Bruce Ramsey / Times editorial columnist
The secret of Schmitz Park Elementary School is Singapore Math
One elementary school in Seattle — Schmitz Park Elementary — bucks the trend toward reform or constructivist math by offering Singapore Math, writes Seattle Times columnist Bruce Ramsey
Seattle Times editorial columnist
Sally made 500 gingerbread men. She sold 3/4 of them and gave away 2/5 of the remainder. How many did she give away?
This was one of the homework questions in Craig Parsley's fifth-grade class. The kids are showing their answers on the overhead projector. They are in a fun mood, using class nicknames. First up is "Crackle," a boy. The class hears from "Caveman," "Annapurna," "Shortcut" and "Fred," a girl.
Each has drawn a ruler with segments labeled by number — on the problem above, "3/4," "2/5" and "500." Below the ruler is some arithmetic and an answer.
"Who has this as a single mathematical expression? Who has the guts?" Parsley asks. No one, yet — but they will.
This is not the way math is taught in other Seattle public schools. It is Singapore Math, adopted from the Asian city-state whose kids test at the top of the world. Since the 2007-08 year, Singapore Math has been taught at Schmitz Park Elementary in West Seattle — and only there in the district.
In the war over school math — in which a judge recently ordered Seattle Public Schools to redo its choice of high-school math — Schmitz Park is a redoubt or, it hopes, a beachhead. North Beach is a redoubt for Saxon Math, a traditional program. Both schools have permission to be different. The rest of the district's elementary schools use Everyday Math, a curriculum influenced by the constructivist or reform methods.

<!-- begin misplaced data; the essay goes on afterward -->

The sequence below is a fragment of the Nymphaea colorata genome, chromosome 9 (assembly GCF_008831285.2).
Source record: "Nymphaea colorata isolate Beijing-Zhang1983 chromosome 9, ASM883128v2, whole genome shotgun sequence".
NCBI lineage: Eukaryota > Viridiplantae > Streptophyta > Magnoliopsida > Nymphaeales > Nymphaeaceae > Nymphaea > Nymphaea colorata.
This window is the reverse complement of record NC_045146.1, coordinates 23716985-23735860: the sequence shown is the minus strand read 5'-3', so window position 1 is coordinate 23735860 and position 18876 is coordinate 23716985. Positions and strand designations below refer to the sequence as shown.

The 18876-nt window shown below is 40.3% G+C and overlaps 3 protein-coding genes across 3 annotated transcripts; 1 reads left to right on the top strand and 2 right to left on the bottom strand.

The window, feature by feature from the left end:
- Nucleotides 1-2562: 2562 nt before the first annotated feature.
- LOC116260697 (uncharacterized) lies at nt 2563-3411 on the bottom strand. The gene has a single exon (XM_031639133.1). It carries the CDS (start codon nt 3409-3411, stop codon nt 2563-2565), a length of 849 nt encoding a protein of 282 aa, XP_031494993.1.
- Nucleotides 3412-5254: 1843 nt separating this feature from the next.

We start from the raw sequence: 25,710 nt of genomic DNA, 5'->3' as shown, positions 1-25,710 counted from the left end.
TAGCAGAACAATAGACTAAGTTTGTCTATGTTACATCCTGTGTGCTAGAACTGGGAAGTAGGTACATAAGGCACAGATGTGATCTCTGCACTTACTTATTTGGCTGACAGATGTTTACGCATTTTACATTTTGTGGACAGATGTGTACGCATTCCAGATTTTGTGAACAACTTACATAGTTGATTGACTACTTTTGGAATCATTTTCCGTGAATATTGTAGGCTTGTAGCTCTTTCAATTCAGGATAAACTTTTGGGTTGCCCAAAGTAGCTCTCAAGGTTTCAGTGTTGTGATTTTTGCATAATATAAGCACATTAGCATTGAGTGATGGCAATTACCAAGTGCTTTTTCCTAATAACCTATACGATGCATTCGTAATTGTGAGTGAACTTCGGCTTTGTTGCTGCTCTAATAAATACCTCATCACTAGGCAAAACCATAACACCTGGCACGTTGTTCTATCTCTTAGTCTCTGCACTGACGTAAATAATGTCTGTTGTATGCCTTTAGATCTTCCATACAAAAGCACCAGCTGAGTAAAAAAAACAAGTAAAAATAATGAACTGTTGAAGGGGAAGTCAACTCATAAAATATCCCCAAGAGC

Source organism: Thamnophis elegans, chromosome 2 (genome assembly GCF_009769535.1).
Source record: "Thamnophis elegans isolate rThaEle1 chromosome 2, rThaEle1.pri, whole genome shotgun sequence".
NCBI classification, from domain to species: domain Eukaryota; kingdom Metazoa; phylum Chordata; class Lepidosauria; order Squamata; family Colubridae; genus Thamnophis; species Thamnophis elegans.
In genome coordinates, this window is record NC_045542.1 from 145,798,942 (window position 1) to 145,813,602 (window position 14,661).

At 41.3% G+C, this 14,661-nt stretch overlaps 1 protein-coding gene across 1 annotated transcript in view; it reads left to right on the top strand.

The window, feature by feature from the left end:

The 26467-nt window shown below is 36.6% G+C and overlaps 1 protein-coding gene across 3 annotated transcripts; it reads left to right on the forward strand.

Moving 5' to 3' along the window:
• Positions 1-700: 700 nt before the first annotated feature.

Reform math is known for several things. Instead of showing kids how to solve a problem, which Singapore Math does, reform math has them work in groups to discover ways to solve it. It wants them to explain how they did it, sometimes using a special vocabulary.
Sabrina Kovacs-Storlie, a supplemental math teacher at Schmitz Park, taught reform math for several years. "It is full of words," she says. "So many words."
Reform math also aims at exposing kids to advanced concepts at an early age. As a result, it jumps around. Kovacs-Storlie opens an Everyday Math book. Here is a lesson on calculating the perimeter of a shape. Next is a lesson about probability.
"It is teaching to exposure," she says. "We are teaching to mastery."
Schmitz Park's curriculum is more like the math parents remember. They came out big for Math Night a few weeks ago. Their PTA pays for the Singapore books — and also for Kovacs-Storlie's salary.
Test results are encouraging. At Schmitz Park, 86 percent of the fifth-graders passed the WASL test in math, compared with 68 percent districtwide. At Schmitz Park, 67 percent passed with a Level 4 (high) result. Seattle schools have different mixes of kids and show a wide variation in math scores. Some schools did better than Schmitz Park. Most did worse.
Curriculum is not the only factor. Another is the enthusiasm of the teachers, which Gerrit Kischner, Schmitz Park's principal, says this curriculum has. Being among rebels, and having to prove something, can be invigorating.
The kids sense it, too. One of the girls in Parsley's class says proudly that hers is the only school in Seattle with this math.
Next year, these kids will be at Madison Middle School. They will have the reform math. Kathleen Myers, who teaches sixth-grade math there, says the Schmitz Park kids will do all right. They are very good at solving problems.
Of the Schmitz Park curriculum, she says, "I'm happy with it." Two of her kids are there.
Bruce Ramsey's column appears regularly on editorial pages of The Times. His e-mail address is firstname.lastname@example.org